Review: Midnight Pleasures

Midnight Pleasures isn’t the best anthology I’ve ever read, but it has stories from two series I enjoy, so it was worth a read.

The first story is Amanda Ashley’s “Darkfest.” I’ve never read anything from her before.  The title character is a dark wizard who has never known love.  He is very powerful and he is taken with Channa Leigh, a virginal blind village girl.  He visits her village in the form of a wolf and somehow, when she touches him, she can see.  But he knows he can’t stay with her as a wolf.  When Channa Leigh’s mother becomes ill, her father begs Darkfest for help and he agrees to heal the woman in exchange for a year with Channa Leigh in his fortress.  The story was sweet.  Not terribly strong, but not bad.  There were some things (like his taste for blood and problems with the sunlight) that were never really fleshed out.  And speaking of flesh, despite the fact there was much talk about them both being virgins… their relationship was never consummated.  Bummer.

The second story was Sherrilyn Kenyon’s “Phantom Lover.” This is part of her Dark/Dream Hunter universe.  V’Aiden is a Greek God of sleep (for lack of a more complex explanation.) He falls in love with Erin in her dreams. She’s been plagued by monsters in her sleep which are draining her for power. And he comes to her rescue.  Can they make it work even though he is not human and they live in two different worlds?  I’m a huge fan of the Dark/Dream Hunters, so I really enjoyed this one.  As always, Kenyon’s storytelling is sexy and enthralling. I can’t say if someone unfamiliar with the series would enjoy it as much as I did.  But I thought it was great.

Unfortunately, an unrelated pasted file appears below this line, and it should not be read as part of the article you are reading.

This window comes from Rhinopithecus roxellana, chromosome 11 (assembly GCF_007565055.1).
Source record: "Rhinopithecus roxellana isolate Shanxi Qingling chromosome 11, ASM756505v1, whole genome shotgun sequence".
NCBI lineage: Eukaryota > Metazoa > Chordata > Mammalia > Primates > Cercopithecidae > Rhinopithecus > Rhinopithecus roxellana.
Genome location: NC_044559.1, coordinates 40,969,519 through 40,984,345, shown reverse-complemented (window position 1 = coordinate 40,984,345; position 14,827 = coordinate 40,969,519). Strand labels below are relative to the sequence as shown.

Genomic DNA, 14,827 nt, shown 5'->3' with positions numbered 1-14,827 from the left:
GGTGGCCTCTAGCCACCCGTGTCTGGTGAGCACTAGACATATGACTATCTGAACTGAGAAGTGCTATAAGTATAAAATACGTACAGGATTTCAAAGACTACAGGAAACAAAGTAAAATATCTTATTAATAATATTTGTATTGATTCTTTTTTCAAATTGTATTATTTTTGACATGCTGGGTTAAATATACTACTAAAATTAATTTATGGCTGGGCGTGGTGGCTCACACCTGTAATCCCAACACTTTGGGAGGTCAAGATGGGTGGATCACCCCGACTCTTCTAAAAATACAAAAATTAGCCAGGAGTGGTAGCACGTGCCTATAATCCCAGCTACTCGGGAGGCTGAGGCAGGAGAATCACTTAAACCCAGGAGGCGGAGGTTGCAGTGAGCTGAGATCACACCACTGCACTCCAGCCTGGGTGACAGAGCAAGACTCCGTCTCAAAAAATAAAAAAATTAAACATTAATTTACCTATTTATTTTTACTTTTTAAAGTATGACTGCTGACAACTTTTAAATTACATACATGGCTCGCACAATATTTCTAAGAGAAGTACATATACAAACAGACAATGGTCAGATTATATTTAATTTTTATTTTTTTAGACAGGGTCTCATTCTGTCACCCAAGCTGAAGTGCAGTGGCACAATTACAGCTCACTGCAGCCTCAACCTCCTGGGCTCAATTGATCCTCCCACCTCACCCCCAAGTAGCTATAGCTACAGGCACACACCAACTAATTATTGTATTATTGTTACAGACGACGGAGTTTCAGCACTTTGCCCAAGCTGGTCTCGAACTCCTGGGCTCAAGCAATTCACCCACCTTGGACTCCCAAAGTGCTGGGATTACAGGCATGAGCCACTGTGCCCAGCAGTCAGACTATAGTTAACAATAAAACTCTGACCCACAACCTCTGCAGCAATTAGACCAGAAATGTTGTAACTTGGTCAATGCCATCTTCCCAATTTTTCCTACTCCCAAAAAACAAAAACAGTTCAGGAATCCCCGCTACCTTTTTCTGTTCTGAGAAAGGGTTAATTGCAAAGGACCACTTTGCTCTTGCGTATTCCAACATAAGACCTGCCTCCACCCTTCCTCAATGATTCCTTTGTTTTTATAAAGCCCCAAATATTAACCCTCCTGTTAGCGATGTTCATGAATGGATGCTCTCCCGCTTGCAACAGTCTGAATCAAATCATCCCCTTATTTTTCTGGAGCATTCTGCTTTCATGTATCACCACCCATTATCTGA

Maggie Shayne’s ”Under Her Spell” is next.  It features Melissa, a white witch who has been hired by a tv show about the supernatural, to consult on its accuracy.  She is quickly drawn to her new boss, but she realizes he is surrounded by dark energy.  It turns out his father was a dark wizard who is reaching out to him beyond the grave and only Melissa can save his soul.  It was kind of… well, meh, for me. I didn’t hate it, but I wouldn’t have any interest in reading any more about these characters.

And the last novella is “A Wulf’s Curse,” part of Ronda Thompson’s Wild Wulfs of London series.  The story centers on Sterling, the youngest of the Wulf brothers. He ran away from his London home 10 years earlier when he father triggered the family curse. Dad turned into a wolf at the dinner table, then committed suicide. His mother killed herself shortly after. The curse is triggered by love, so Sterling has no interest in losing his heart.  But when the beautiful Elise stows away in the carnival where he works, he can’t help but fall for her innocent charms.  It was  sweet addition to the series.  Steamy love scenes and a great happy ending.  My only beef is, that unlike the resolutions that other Wulf stories had, we didn’t get to see Sterling beat his curse.  We just have to assume it all works out in the end.

Overall, the collection of stories was fair. I really enjoyed the Kenyon and Thompson offerings. The other two are just ok.   3 1/2 stars.

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